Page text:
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Connecting Poverty Point State Historic Site to Poverty Point Reservoir State Park

This waterway meanders through the site of the largest, earliest and most advanced American Society, Poverty Point, where 2-3,000 people lived from 1650BC - 1100BC, predating Confucius, Christ and the flowering of Ancient Greece.

Getting there:

Poverty Point State Historic Site
6859 Pioneer Highway 577
Pioneer, LA  71266
(318) 926-5492 or (888) 926-5492
Email:  [email protected]

Poverty Point State Park
1500 Poverty Point Parkway
Delhi, LA  71232
(318) 878-7536 or (800) 474-0392 toll free
Email:  [email protected]                 

Directions:

Poverty Point State Historic Site: From I-20, take the Delhi exit and travel north on LA 17, east on LA 134 and north on LA 577. GPS Coordinates: N 32 38.2500; W 91 24.4164.

Access points:

There is currently no boat ramp at Poverty Point State Historical Site, but plans are under way for the placement of one in the future.  Check with park officials about the best place to put in for the 11.9-mile section of Bayou Macon Poverty Point to State Park Boat Ramp.

Nearest towns:

Delhi
Epps
Lake Providence
Oak Grove
Bastrop
Monroe
Vicksburg, MS

Trail length:

There are two possible routes: 11.9-mile paddle for experienced paddlers and a 6.5-mile paddle for beginners. The total length of the trail from the historic park to the reservoir park is 18.4 miles.  

Twelve miles of flat water paddling for a beginning paddler could be an all-day adventure.  Beginners can count on making 1-2 miles/hour.  Advanced paddlers can do 2-3 miles/hour.  The strongest paddlers can of course go even faster.  Regardless, check the mileage of your route and make enough time for your ability.

Skill level:

If you are a beginning  paddler you could go straight to the State Park Boat Ramp and make a round trip paddle of any distance.  Park your vehicle at the ramp and paddle upstream as far as you want, turn around and paddle back with the river flow helping you return.

The full length of the trail is for more advanced paddlers with greater endurance.

The difficulty level is easy. This flat water paddle has no topography changes. Pick length according to your strength as a paddler.  First section (11.8 miles) is long for beginners; second section is more doable for beginners at 6.5 miles with no snags or blockages of any sort.  It can be run at any water level, but check with park officials about any possible local changes.  During periods of high water currents could be swift.

As with all southern rivers, water levels can vary on Bayou Macon and will have significant impact on water speed, safety and usability.  Pay attention to descriptions throughout and decide when it is best to paddle based on your ability and the water level.

Note: There is a dangerous unmarked lowhead dam (or weir) not far downstream of the Highway 80 bridge.  There is no concern during low water, but it could be catastrophic in fast water.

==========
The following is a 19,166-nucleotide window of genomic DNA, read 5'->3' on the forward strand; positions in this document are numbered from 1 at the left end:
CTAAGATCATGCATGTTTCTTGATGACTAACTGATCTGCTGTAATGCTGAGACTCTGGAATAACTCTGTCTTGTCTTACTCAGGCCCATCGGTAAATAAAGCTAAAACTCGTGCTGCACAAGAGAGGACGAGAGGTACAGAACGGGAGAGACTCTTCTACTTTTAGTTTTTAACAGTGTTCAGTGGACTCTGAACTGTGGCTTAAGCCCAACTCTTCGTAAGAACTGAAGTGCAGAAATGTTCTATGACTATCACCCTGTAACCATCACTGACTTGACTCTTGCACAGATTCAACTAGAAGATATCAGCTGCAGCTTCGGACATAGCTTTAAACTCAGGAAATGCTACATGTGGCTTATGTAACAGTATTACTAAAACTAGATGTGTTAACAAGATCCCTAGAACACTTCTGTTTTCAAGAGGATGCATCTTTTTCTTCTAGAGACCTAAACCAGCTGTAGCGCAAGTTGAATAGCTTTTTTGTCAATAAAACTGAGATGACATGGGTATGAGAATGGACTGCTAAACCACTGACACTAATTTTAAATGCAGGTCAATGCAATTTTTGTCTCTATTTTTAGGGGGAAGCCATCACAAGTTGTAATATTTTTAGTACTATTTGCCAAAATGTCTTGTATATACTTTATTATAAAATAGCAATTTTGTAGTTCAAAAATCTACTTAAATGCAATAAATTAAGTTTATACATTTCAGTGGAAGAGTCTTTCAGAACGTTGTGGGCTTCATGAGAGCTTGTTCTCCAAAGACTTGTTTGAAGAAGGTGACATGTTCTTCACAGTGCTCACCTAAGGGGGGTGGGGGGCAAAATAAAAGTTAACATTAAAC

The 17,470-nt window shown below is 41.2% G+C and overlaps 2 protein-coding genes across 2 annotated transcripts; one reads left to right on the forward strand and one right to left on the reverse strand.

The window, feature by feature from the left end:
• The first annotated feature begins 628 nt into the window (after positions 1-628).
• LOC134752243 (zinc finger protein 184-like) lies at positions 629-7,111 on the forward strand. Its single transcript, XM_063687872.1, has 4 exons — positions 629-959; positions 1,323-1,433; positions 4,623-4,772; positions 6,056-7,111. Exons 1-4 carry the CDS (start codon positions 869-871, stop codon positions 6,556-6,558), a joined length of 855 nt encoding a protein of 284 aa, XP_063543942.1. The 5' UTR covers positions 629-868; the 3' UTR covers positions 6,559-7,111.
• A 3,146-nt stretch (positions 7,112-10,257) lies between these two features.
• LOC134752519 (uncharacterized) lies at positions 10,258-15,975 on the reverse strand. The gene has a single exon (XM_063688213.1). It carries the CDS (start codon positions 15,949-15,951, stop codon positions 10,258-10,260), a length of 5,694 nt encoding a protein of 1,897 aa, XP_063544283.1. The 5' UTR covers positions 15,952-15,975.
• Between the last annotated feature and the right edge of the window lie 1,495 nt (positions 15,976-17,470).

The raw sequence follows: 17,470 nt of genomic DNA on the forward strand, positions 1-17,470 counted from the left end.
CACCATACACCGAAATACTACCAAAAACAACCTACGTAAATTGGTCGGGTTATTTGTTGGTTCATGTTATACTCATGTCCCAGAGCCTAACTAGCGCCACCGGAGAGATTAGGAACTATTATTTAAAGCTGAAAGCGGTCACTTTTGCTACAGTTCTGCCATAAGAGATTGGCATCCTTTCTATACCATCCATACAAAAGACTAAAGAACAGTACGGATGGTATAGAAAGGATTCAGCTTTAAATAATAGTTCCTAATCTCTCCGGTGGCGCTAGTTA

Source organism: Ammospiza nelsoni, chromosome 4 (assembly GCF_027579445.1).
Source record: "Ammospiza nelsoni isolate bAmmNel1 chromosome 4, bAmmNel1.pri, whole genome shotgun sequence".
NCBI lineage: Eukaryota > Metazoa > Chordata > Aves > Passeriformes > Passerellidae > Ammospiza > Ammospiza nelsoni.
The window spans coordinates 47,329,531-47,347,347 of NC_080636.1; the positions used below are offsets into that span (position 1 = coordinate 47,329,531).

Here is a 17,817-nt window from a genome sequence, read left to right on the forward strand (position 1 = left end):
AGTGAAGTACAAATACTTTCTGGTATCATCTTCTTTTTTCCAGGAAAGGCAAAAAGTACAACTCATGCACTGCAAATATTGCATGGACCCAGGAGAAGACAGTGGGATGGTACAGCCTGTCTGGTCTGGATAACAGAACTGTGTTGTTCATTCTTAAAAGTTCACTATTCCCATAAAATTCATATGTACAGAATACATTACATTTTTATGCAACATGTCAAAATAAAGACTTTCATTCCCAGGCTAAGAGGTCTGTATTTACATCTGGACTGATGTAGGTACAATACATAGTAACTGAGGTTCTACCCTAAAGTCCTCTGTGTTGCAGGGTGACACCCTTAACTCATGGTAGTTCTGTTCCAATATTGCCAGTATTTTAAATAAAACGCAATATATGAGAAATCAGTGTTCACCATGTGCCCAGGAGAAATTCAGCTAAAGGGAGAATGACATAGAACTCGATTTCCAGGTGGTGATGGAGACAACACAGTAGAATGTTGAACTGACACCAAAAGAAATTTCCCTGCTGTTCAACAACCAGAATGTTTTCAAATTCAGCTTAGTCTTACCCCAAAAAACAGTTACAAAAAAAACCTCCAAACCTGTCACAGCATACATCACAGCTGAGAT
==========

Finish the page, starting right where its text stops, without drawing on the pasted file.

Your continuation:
River levels:

Go to www.RiverGages.com and view the river gage for Como, La., for the best indication of river conditions in this section of river. Como is south of this section, so what you see on the charts will have already happened on the river. Low water (too shallow) is below 36 on the Como gage (when some dragging through shallows and mud flats might be necessary).  Ideal level: 40-50 on the Como gage.  Above 55 on the Como gage, the current will be swift and extra caution is advised.  Flood Stage: 62 on the Como Gage.  During the hot dry months of the summer and fall, regional farmers depend on Bayou Macon for irrigation, which sometimes affects local water levels.

Historic Levels: Looking at historical data for the Bayou Macon from the past ten years, the river typically runs around 36 feet on the Como Gage with spikes due to rainfall and runoff, sometimes spiking up to 60 feet or higher.  Bankful is at 62 feet, a level it has reached only two times in the past ten years.  During the Mississippi River Flood of 2011 Bayou Macon stayed high for several months due to the amount of water seeping under the levee and emerging in all of the oxbow lakes, bayous and drainages, such as Chicot Lake, Arkansas, where Bayou Macon is born.

Trail description (11.8 miles):

Paddling Bayou Macon is an enlightening step back in time.  On this dusky meandering waterway you will travel from ancient civilization through the belly of the Louisiana cotton kingdom to arrive back in modern times.  It’s a journey through time where you will enjoy birding and wildlife viewing.  The water is flat most of the year.

Start below Poverty Point weir (check on this) and paddle down the gently meandering Bayou Macon, its deep banks and tall trees make for a lot of shade and protection from the wind.  Every time you come around a bend be vigilant for turtles and birds, which will immediately jump into the water or the air as soon as they see you, sometimes hundreds of yards downstream.  If you hope to get any photos, keep your camera handy.